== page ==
Citigroups’s Q3 Profit At $2.2 Billion
According to BBC and Yahoo Finance, stocks advanced on Monday, led by gains in financial companies as Citigroup reported stronger-than-expected profits and concerns about lenders’ home foreclosure problems eased. Citigroup Inc. shares jumped 4.1 percent to $4.11, helping other bank shares, while the S&P 500 financial index gained 1.6 percent. The index was down 2.4 percent last week amid worries that bank profits could be hurt by a broad probe by authorities into foreclosure practices.
Citigroup reported its third consecutive quarterly profits. Last week, JPMorgan Chase and Composted results that also beat expectations. Citigroup Inc. (branded Citi) is a major American financial services company based in New York City. Citigroup was formed from one of the world’s largest mergers in history by combining the banking giant Citicorp and financial conglomerate Travelers Group on April 7, 1998. Citigroup Inc. has the world’s largest financial services network, spanning 140 countries with approximately 16,000 offices worldwide. The company employs approximately 260,000 staff around the world, and holds over 200 million customer accounts in more than 140 countries. It is a primary dealer in US Treasury securities.
Citigroup suffered huge losses during the global financial crisis of 2008 and was rescued in November 2008 in a massive bailout by the U.S. government. Its largest shareholders include funds from the Middle East and Singapore. On February 27, 2009, Citigroup announced that the United States government would take a 36% equity stake in the company by converting $25 billion in emergency aid into common shares; the stake was reduced to 27% after Citigroup sold $21 billion of common shares and equity in the largest single share sale in US history, surpassing Bank of America’s $19 billion share sale one month prior.
Citigroup is one of the Big Four banks in the United States, along with Bank of America, JP Morgan Chase and Wells Fargo. Citigroup’s results, boosted by slowing credit losses and reduced reserves for bad loans, helped to offset concern about the foreclosure crisis.
“The financials last week were getting hammered over questions over foreclosure proceedings … now it doesn’t seem to be as all-encompassing,” said Marc Pado, U.S. market strategist at Cantor Fitzgerald & Co in San Francisco.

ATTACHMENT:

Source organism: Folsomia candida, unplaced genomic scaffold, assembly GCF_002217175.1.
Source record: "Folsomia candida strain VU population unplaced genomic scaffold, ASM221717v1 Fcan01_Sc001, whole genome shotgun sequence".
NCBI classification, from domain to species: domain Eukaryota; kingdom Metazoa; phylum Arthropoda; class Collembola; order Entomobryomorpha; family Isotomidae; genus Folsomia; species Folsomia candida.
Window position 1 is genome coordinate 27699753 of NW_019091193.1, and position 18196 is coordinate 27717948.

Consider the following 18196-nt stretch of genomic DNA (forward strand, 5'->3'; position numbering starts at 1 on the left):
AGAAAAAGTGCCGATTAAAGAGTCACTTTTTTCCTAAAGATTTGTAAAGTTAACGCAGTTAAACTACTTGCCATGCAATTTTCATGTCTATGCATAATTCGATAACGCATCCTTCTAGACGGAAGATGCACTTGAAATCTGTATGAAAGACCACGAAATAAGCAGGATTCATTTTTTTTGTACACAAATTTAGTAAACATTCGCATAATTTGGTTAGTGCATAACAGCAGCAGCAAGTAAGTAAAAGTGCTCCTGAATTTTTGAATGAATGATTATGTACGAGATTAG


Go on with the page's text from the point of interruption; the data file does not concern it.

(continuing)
Corporate results suggest “the banks are slowly getting better, getting repaired. And I think that’s been the game plan all along,” he said. The Dow Jones industrial average was up 56.80 points, or 0.51 percent, at 11,119.58. The Standard & Poor’s 500 Index was up 4.05 points, or 0.34 percent, at 1,180.24. The Nasdaq Composite Index was up 1.45 points, or 0.06 percent, at 2,470.22.
Citi’s bad loan provisions of $5.9bn, against $6.7bn in the previous three months, were the lowest since the second quarter of 2007, according to the bank’s results. Losses from bad loans fell by 30% versus a year earlier to $7.7bn, as the level of defaults in Citi‘s credit card and property operations fell. Citi’s results echo those of fellow US bank JP Morgan, which also reported stronger-than-expected quarterly profits on Friday, also thanks in large part to falling loan loss reserves. Bank of America, the country’s biggest bank, is also due to report its results on Tuesday.
“Achieving our third straight quarter of positive operating earnings is continued evidence that we are successfully executing our strategy and we believe we have put in place all the elements for continued profitability,” said Citi‘s chief executive, Vikram Pandit. The profit figures were ahead of most analysts’ forecasts, and mark a third straight quarter of rising profits. Citi’s shares opened 3.1% up, sparking a jump in the stock prices of rival banks. Share prices among big US banks fell heavily last week amid fresh concerns about firms’ exposure to the troubled US housing market.
“Financials have tried to weather the storm from the last couple of days, today helped by Citigroup,” said Steve Goldman, strategist at US-based broker Weeden & Co. However Matt McCormick, fund manager at Bahl & Gaynor Investment, said he was concerned about Citi’s fall in revenues. “It’s a problem for all the banks now. They have trouble raising revenues,” he said. “Reducing loan loss reserves is not something you can do indefinitely. Eventually, they’ll get to the point where they’ll say, ‘we can’t keep going down this path’.” The bank also continued to scale down the overall size of its lending business, with total loans falling 5.5% during the quarter.11